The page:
A reader writes: As long as we put our religion before our humanity we will never have peace

A reader writes:

Last Christmas, my boyfriend’s 15 year old daughter gave me your book as a gift because she said she thought of me when she saw it in the bookstore. You see, I am a Christian that happened to live and work in the Middle East [for many years.] I just wanted to tell you how much I truly enjoyed and appreciated this book.
Several years before I went to the Middle East I did some research on cultural sensitivity and I came across some articles and research conducted by Hammar (seehttp://mdbgroup.com/idi-background.html for more on this) and one of the statements that he made was (paraphrasing) “…you cannot understand your own culture if you are part of the dominant culture; it is only when you are part of the non-dominant culture can you truly understand”. This is what happened to me when I went to the Middle East. Ironically, I didn’t understand my own faith, my true Christian beliefs, until I lived in a culture where the dominant religion was Islam. So in a way, I became a better Christian because of the faith I saw in my friends that were Muslim. When I came home to the US I found myself defending a religion, I didn’t even agree with. I share this with you because your book was the first book I have read by a Christian that not only believes in reaching out to other religions but you have friends, true friends, that are from other religions. I can certainly relate when you wrote about being accused of “picking and choosing” because I have friends that are well meaning Christians that seem to want to accuse me of being “lukewarm” whenever I speak up for my friends that are Muslim, or Hindu, or Jewish or gay, or even atheist.
There are so many statements I want to quote from your book but perhaps that one that really resonated with me was on page 204, where you indicate that “the Bible is not a constitution” and on page 205 where you state “Interpretation is also and always a matter of ethics, a matter of the heart and the conscience”. I am always deeply troubled by the hateful acts that are done in the name of God when Jesus taught us to be people of peace. Which leads to my favorite part of your book on pages 135 -136 where you talk about how Jesus has been used as a weapon and challenge your reader to think about what would Jesus do if he encountered Mohammed or Buddha. I also want to thank you for writing about the history of our faith and the dark history that we so often don’t want to remember and how we must “….face this deep-running current of imperial hostility in our Christian history”.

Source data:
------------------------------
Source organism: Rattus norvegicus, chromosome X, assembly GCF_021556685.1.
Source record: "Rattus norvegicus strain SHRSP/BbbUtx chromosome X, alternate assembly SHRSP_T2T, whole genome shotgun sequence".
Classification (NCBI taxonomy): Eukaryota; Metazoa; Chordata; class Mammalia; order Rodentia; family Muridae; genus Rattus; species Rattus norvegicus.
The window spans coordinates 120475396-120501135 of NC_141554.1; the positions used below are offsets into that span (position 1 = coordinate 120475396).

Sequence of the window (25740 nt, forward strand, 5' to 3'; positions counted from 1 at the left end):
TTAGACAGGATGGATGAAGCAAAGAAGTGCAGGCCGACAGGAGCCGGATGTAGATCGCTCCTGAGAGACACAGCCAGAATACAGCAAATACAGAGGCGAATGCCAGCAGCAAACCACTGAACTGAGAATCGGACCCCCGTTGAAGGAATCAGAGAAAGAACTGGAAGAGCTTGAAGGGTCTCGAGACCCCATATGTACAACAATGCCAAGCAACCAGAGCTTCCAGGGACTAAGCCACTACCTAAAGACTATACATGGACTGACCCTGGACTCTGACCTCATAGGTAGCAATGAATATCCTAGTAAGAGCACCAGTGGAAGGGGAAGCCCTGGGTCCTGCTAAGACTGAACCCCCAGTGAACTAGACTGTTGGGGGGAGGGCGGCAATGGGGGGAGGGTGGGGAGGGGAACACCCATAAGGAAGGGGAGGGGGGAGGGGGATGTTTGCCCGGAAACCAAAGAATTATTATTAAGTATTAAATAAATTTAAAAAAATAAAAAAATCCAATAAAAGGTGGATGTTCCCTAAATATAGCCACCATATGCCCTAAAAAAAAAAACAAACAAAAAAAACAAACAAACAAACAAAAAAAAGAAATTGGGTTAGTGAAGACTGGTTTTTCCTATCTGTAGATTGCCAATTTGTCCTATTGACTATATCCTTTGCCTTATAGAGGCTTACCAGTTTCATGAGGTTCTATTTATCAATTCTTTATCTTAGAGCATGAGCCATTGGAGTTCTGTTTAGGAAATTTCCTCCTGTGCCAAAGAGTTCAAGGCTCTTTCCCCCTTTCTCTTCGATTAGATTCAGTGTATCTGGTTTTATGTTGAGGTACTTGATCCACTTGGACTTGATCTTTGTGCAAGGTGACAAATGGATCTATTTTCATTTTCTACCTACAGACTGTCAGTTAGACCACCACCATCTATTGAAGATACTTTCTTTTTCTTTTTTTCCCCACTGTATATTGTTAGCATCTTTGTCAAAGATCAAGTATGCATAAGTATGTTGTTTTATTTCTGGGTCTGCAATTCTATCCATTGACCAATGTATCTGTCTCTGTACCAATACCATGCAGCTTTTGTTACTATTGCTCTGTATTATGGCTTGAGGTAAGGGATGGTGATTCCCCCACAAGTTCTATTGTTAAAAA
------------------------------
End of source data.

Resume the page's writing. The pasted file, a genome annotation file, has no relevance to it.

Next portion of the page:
My guess is that to some fundamentalist your writing are controversial but I am glad that you are writing these types of books to speak out to the thinking Christian. I am currently reading your book “A New Kind of Christianity” and I also find it inspiring. So thank you again for putting into words what my heart needed to hear.
A few years ago, a Lebanese friend of mine (who is what you might call an agnostic –Muslim) was discussing the conflict in the Middle East between the Shia and Sunni Muslims and she said “As long as we put our religion before our humanity we will never have peace”. I’d like to think that if Jesus, Moses, the Buddha and Mohammed did ever cross the road this is one statement that would all agree with.

Thanks for your encouraging words. Your friend’s statement about putting humanity before religion reminds me of Jesus’ words … that humanity wasn’t made for the Sabbath (i.e. religion), but the Sabbath (i.e. religion) was made for humanity. I think Paul does something similar in Romans. He is trying to bring Jews and Gentiles together in the gospel, but the Law of Moses seems to separate them. So he goes before Moses to Abraham, who offers a way of connecting with God (faith) more primal than law. And then he goes back before Abraham to Adam, where all are brought together in our common humanity.